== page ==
Art market

How did they do that? Young gallery opens vast new Mayfair space

Despite soaring rents in the area, Unit London will open in former Citibank building on Hanover Square in June

Gallery founders Joe Kennedy, right, and Jonny Burt open in Mayfair Unit London

Few established galleries can afford to survive in London's Mayfair today, let alone emerging businesses. But the young entrepreneurs Joe Kennedy and Jonny Burt, co-founders of Unit London are investing in bricks and mortar by launching a 6,000 sq. ft gallery in the heart of Mayfair in June. The expansive new space, housed in the former Citibank building on Hanover Square, will launch with an exhibition of new paintings by the South African artist Ryan Hewett (16 June-14 July).

Kennedy and Burt founded Unit London in 2013, establishing pop-ups in Chiswick in west London, Soho and Covent Garden (the latter will continue to run as a satellite space for the next five years). The school friends are building up a primary artist roster with the UK artist Jake Wood-Evans, the Oregon-born Peter Gronquist and the Chinese artist Zhuang Hong Yi part of the gallery stable; prices for these artists’ works go up to £100,000. However, the duo are also moving into secondary market sales and will organise one-off projects with other international contemporary artists.

“Whilst we are a commercial space, our core mission is the identification, development and exposure of innovative artists,” Kennedy says, adding that some of the artists have stayed with the gallery since its inception. The business partners say they are not gallerists but rather “a brand”, and they insist that Unit London is entirely self-funded.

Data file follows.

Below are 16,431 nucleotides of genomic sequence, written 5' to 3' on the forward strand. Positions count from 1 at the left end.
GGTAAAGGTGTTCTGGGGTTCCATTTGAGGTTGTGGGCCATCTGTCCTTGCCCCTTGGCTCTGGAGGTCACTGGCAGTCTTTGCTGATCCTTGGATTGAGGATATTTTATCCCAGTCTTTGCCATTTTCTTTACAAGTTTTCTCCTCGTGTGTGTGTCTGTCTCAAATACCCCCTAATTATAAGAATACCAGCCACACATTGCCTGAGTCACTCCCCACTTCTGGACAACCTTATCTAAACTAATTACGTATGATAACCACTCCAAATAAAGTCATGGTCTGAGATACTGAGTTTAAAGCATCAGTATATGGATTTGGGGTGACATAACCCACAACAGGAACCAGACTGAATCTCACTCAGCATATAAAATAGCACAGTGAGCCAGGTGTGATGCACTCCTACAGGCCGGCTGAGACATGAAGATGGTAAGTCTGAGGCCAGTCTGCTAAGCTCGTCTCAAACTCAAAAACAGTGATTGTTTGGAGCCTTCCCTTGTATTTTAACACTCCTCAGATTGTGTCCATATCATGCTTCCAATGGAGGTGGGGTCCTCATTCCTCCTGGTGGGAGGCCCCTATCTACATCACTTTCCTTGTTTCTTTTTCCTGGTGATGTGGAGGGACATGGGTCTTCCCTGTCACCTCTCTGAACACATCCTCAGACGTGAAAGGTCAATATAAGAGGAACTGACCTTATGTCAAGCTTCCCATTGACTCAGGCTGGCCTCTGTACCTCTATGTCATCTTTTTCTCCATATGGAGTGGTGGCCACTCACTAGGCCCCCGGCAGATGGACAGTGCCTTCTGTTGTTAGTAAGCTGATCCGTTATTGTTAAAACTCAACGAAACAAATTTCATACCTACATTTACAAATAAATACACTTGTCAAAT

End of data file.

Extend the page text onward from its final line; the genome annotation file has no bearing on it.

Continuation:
Kennedy and Burt think a combination of online and offline models is the future of galleries, and Burt describes social media as a "key vehicle" for the gallery. "Other dealers constantly think about how to use social media; we don’t clamp it on though; it is integrated into everything we do,” he says.

The pair say they communicate regularly with collectors such as Yusaku Maezawa on Instagram and their aim is to carry out sales transactions through the social media platform. They believe it is the best way to reach young would-be collectors who feel disconnected with the art industry.

But why bother with a physical gallery space? Whilst Instagram and the like can help engage with wider audiences, Kennedy and Burt think only by having a bricks and mortar gallery can dealers truly develop relationships with core collectors.